I am lucky enough to have been brought up in Carmarthenshire with the countryside right on my doorstep. I have spent a lifetime hiking through the rolling hills of Wales and sometimes I feel more at home outdoors than I do under my own roof.

I moved to Cardiff when I was 19 and now well into my 40s I’ve spent more time living here than anywhere else. Every chance I get, I still head to the mountains but last month, I decided to explore the city I now call home. In light of May’s National Walking Month, join me as I share some fresh walking routes and reveal a few intriguing facts about Cardiff that may surprise you. Who knows, you might even just be inspired to take a look for yourself! 

Bute Park

Following the Taff Trail, I began in Bute Park and headed over to Blackfriars Friary. Did you know there was once a medieval Friary here? It was established in 1256 but dissolved in 1538 and by the late 1880s when the first excavations took place, it was completely gone. Around 10 years ago, a claim was made that Joseph of Arimathea, the man who took Jesus down from the cross and buried him, is laid to rest in one of the unmarked graves in the Friary. 

Stopping in the Secret Garden for a coffee, you can’t help but notice The People’s Door which celebrates Bute Park’s rich history – each panel has a story to tell. They depict things such as Roman coins, which date from the period AD 87 were found in the park showing that it was occupied long before the Friary, the hermit who lived near Cardiff Bridge in the late 1400s and the ducking stool which was erected on the orders of the keeper of the County Gaol, Thomas Williams.

Glamorganshire Canal

One of the last remnants of the Glamorganshire Canal is just outside Bute Park. Barges once passed through this subway and the old bridge was incorporated into the new design. I don’t know how many times I have walked through this subway and not looked up at the architecture, there are even old remnants of the canal in this subway with the winding mechanism and tow rope protector at the entrance. The waterways have mostly been covered up but you can still see parts of it in Coryton and the top half of Churchill Way. 

Credit: @this.girlwalks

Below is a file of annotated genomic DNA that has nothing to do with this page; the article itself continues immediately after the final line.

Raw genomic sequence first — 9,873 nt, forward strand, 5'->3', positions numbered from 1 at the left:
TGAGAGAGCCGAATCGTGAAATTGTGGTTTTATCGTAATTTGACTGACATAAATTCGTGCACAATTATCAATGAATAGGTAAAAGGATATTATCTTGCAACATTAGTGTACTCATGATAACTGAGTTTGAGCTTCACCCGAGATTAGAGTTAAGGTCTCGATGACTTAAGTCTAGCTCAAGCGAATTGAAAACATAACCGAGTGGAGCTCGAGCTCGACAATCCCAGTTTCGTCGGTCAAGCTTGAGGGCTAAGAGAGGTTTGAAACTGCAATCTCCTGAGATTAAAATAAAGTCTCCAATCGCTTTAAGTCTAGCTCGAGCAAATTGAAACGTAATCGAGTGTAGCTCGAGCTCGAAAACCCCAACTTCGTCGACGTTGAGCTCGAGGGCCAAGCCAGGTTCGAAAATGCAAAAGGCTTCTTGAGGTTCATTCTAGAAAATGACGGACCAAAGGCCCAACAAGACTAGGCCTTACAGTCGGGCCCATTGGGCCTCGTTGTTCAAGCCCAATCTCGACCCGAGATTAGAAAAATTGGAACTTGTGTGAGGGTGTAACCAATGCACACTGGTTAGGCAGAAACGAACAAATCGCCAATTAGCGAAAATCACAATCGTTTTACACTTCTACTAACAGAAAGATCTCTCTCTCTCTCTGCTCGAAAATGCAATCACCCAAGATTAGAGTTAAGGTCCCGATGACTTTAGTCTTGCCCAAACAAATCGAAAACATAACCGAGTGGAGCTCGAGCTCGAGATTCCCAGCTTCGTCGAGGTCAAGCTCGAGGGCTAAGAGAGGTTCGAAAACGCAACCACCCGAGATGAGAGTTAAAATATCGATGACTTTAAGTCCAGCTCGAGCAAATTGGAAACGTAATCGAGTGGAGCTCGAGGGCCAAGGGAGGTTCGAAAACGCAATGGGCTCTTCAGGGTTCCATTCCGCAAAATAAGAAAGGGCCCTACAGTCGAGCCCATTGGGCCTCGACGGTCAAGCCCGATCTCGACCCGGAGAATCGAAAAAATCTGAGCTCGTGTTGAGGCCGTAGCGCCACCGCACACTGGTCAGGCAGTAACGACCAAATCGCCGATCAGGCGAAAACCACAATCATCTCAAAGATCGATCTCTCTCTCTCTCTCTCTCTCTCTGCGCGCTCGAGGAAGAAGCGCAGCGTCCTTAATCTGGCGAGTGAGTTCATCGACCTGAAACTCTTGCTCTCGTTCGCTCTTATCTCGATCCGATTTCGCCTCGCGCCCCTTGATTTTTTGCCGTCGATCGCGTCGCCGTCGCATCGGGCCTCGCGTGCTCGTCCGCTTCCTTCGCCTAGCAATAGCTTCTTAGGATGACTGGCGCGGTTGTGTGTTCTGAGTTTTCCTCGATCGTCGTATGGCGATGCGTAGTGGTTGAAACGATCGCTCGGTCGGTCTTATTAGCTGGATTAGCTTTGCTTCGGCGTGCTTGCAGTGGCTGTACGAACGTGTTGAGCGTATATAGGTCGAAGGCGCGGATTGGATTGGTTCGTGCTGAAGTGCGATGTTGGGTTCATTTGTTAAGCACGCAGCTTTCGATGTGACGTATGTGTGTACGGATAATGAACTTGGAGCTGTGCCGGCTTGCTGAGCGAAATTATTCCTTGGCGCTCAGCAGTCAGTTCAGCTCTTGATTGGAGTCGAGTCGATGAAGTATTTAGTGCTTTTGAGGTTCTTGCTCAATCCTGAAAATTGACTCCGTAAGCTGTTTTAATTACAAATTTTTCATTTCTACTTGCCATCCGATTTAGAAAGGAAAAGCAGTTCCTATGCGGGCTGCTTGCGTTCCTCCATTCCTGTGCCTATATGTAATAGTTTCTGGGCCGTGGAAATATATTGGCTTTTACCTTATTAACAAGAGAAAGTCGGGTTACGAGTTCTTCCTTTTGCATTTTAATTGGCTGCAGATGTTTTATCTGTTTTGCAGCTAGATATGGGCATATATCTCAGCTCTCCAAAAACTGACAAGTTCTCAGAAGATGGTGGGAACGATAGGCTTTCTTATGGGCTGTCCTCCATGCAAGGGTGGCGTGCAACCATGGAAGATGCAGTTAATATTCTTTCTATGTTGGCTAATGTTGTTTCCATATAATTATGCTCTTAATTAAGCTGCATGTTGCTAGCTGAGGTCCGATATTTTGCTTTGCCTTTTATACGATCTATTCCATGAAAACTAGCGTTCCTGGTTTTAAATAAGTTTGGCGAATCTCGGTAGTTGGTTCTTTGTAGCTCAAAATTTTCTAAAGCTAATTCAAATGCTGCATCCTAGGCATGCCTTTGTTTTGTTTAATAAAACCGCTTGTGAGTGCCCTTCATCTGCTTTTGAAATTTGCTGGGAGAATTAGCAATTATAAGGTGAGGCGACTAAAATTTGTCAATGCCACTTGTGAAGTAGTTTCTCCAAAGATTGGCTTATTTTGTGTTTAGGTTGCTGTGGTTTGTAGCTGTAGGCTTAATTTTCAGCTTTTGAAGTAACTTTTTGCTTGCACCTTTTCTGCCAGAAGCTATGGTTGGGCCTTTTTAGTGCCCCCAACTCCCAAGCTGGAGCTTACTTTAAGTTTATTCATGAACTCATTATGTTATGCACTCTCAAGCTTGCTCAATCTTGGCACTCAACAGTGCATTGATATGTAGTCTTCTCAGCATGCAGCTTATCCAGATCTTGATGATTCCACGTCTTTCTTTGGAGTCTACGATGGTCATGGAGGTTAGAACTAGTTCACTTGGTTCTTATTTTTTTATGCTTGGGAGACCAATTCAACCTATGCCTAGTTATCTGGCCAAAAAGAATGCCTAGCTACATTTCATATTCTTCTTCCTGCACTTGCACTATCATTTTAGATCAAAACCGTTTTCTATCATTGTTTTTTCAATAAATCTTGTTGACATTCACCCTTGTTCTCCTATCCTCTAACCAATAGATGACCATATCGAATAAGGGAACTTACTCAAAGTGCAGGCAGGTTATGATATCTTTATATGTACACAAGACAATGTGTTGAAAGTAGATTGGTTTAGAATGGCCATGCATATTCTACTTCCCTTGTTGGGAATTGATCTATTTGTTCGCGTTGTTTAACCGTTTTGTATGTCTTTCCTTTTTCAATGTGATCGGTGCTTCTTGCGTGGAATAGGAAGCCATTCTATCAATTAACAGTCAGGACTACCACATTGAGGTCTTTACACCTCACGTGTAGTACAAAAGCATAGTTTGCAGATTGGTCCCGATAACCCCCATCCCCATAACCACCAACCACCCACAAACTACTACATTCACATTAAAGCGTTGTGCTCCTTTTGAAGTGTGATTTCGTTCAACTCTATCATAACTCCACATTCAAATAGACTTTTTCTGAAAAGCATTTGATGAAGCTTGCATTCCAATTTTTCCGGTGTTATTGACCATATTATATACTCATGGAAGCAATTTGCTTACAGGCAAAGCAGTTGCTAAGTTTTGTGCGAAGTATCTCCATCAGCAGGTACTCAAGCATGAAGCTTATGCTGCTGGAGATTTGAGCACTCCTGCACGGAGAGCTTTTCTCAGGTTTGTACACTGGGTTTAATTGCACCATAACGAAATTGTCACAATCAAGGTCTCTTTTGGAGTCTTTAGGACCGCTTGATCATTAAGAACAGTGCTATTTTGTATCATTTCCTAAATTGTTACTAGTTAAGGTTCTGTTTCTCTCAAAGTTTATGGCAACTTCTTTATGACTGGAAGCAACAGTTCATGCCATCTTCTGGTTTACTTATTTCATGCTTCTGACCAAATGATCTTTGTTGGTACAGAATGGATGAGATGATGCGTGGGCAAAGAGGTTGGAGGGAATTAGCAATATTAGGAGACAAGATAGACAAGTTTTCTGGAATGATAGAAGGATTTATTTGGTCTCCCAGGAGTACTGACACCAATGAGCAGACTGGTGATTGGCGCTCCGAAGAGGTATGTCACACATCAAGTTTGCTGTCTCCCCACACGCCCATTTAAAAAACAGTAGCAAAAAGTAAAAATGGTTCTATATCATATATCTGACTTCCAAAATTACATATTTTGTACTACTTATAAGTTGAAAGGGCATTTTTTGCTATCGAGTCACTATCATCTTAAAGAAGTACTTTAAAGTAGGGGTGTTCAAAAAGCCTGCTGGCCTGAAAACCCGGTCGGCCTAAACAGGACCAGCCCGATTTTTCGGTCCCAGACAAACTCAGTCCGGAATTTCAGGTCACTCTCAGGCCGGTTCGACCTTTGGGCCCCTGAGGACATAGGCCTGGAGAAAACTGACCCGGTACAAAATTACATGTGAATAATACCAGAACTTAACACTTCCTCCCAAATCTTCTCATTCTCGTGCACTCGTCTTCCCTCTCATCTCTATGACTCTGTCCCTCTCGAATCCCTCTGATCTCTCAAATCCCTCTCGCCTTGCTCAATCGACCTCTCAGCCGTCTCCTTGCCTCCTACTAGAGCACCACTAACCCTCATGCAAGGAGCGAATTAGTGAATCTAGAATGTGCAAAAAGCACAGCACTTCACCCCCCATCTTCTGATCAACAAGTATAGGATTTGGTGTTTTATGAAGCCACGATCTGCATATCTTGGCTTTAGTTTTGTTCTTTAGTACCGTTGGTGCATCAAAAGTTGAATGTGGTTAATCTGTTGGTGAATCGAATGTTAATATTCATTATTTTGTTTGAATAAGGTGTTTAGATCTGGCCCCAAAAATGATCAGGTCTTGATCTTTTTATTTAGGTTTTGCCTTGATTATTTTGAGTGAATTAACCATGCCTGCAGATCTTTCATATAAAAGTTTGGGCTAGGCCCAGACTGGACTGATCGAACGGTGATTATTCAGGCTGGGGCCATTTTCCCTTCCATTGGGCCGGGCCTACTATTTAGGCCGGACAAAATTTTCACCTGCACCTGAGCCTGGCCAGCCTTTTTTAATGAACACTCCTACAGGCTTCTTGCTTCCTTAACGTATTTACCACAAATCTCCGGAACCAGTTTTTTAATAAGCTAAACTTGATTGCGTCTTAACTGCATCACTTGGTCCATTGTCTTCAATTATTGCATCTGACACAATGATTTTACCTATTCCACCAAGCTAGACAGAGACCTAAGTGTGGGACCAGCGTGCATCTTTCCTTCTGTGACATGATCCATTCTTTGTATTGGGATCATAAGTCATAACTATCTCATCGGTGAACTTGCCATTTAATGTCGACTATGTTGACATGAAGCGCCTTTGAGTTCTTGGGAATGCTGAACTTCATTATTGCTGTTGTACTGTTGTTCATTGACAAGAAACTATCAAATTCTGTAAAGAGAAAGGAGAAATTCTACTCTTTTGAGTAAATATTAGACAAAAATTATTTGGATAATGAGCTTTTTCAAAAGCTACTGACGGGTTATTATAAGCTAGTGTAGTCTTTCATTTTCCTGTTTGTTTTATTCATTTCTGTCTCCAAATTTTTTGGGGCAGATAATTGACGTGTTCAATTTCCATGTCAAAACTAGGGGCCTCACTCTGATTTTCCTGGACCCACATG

City Centre

There is a peephole in the scaffolding at the back of the old Howells department store where the Bethany Particular Baptist Chapel is, which was once swallowed up within the store back in 1969 but is now out in the open once more.

You’ve probably walked through St John’s Gardens countless times, but did you know its nickname is ‘Dead Man’s Alley’? St John’s is an ancient medieval church and the oldest in the city, the numbers underneath your feet refer to burial vaults. The path was built right through the church graveyard so people could access the market easily.

Did you know there once stood a wall around Cardiff dating back to 11c? It has mostly been demolished but there is the last section of the wall hidden just behind the Northgate building opposite the Castle.

Trig Points

Trig points are concrete pillars, around 4 feet high and were built from 1936 onwards by surveyors at the Ordnance Survey to begin the retriangulation of Great Britain – to determine the exact shape of the country. They are generally placed at the highest points, but not always… There are three main trig points with incredible views of Cardiff – Craig Llysfaen, The Garth and Rumney Trig which stands at only 9 metres above sea level – the lowest trig point I’ve ever seen! To give you some perspective, the Garth is 307 metres.

If you’ve ever seen the film starring Hugh Grant “The Englishman Who Went Up a Hill and Came Down a Mountain”, it is supposedly based on Garth Mountain. It was written and directed by Christopher Monger who is from Taffs Well. In the film, the hill in question is in the fictional town of Ffynnon Garw where it comes up just short of mountain status so the locals build a mound on the top to give it the extra height. When you get to the top, you will see where the inspiration comes from as there are 4 ancient burial mounds which date from the Early-Middle Bronze Age about 2,000 BC. 

Another fun fact, Taffs Well is the only place in Wales with a thermal spring. The water is approximately 21.6°C and has been visited by people for thousands of years for its healing properties. It’s apparently been reopened so I’m looking forward to finally seeing it!

Where am I exploring next? You can keep up with my adventures over on Instagram @this.girlwalks

Author WCS

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